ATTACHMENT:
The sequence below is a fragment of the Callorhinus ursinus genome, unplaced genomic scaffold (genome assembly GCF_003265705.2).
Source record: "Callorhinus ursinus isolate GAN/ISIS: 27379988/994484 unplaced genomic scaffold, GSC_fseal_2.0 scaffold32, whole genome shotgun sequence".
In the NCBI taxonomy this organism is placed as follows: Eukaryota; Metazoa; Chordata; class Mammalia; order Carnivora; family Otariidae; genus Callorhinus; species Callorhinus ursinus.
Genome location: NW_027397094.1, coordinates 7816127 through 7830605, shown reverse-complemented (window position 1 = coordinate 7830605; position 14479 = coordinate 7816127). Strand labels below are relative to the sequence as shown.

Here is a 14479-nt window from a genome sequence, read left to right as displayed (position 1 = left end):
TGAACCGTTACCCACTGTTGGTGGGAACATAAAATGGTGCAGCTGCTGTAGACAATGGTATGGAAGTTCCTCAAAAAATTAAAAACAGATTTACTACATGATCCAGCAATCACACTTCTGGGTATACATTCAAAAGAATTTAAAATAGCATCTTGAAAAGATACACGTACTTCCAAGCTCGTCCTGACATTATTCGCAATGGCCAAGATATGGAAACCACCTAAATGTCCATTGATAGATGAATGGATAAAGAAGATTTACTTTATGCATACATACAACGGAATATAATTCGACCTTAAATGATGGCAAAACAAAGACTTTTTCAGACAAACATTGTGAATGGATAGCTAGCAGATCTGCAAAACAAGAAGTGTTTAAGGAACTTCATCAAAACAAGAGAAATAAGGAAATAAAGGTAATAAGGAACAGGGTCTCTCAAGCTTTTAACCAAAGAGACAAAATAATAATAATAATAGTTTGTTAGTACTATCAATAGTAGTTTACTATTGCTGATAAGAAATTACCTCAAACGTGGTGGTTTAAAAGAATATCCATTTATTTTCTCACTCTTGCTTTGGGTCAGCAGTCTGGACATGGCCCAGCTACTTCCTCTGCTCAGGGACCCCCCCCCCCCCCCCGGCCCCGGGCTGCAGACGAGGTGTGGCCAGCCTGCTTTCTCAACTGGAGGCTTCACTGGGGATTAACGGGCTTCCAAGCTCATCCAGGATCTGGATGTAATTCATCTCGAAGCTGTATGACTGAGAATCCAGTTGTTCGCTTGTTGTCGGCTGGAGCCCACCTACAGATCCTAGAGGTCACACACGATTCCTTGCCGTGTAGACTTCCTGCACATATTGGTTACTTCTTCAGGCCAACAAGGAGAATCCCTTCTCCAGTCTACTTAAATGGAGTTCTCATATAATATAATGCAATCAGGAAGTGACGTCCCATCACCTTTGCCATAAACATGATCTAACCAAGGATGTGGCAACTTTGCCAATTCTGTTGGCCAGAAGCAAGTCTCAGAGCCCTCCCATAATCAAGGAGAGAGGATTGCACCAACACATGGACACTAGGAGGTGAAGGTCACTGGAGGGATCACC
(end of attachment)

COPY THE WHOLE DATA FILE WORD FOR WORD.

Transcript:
The sequence below is a fragment of the Callorhinus ursinus genome, unplaced genomic scaffold (genome assembly GCF_003265705.2).
Source record: "Callorhinus ursinus isolate GAN/ISIS: 27379988/994484 unplaced genomic scaffold, GSC_fseal_2.0 scaffold32, whole genome shotgun sequence".
In the NCBI taxonomy this organism is placed as follows: Eukaryota; Metazoa; Chordata; class Mammalia; order Carnivora; family Otariidae; genus Callorhinus; species Callorhinus ursinus.
Genome location: NW_027397094.1, coordinates 7816127 through 7830605, shown reverse-complemented (window position 1 = coordinate 7830605; position 14479 = coordinate 7816127). Strand labels below are relative to the sequence as shown.

Here is a 14479-nt window from a genome sequence, read left to right as displayed (position 1 = left end):
TGAACCGTTACCCACTGTTGGTGGGAACATAAAATGGTGCAGCTGCTGTAGACAATGGTATGGAAGTTCCTCAAAAAATTAAAAACAGATTTACTACATGATCCAGCAATCACACTTCTGGGTATACATTCAAAAGAATTTAAAATAGCATCTTGAAAAGATACACGTACTTCCAAGCTCGTCCTGACATTATTCGCAATGGCCAAGATATGGAAACCACCTAAATGTCCATTGATAGATGAATGGATAAAGAAGATTTACTTTATGCATACATACAACGGAATATAATTCGACCTTAAATGATGGCAAAACAAAGACTTTTTCAGACAAACATTGTGAATGGATAGCTAGCAGATCTGCAAAACAAGAAGTGTTTAAGGAACTTCATCAAAACAAGAGAAATAAGGAAATAAAGGTAATAAGGAACAGGGTCTCTCAAGCTTTTAACCAAAGAGACAAAATAATAATAATAATAGTTTGTTAGTACTATCAATAGTAGTTTACTATTGCTGATAAGAAATTACCTCAAACGTGGTGGTTTAAAAGAATATCCATTTATTTTCTCACTCTTGCTTTGGGTCAGCAGTCTGGACATGGCCCAGCTACTTCCTCTGCTCAGGGACCCCCCCCCCCCCCCCGGCCCCGGGCTGCAGACGAGGTGTGGCCAGCCTGCTTTCTCAACTGGAGGCTTCACTGGGGATTAACGGGCTTCCAAGCTCATCCAGGATCTGGATGTAATTCATCTCGAAGCTGTATGACTGAGAATCCAGTTGTTCGCTTGTTGTCGGCTGGAGCCCACCTACAGATCCTAGAGGTCACACACGATTCCTTGCCGTGTAGACTTCCTGCACATATTGGTTACTTCTTCAGGCCAACAAGGAGAATCCCTTCTCCAGTCTACTTAAATGGAGTTCTCATATAATATAATGCAATCAGGAAGTGACGTCCCATCACCTTTGCCATAAACATGATCTAACCAAGGATGTGGCAACTTTGCCAATTCTGTTGGCCAGAAGCAAGTCTCAGAGCCCTCCCATAATCAAGGAGAGAGGATTGCACCAACACATGGACACTAGGAGGTGAAGGTCACTGGAGGGATCACC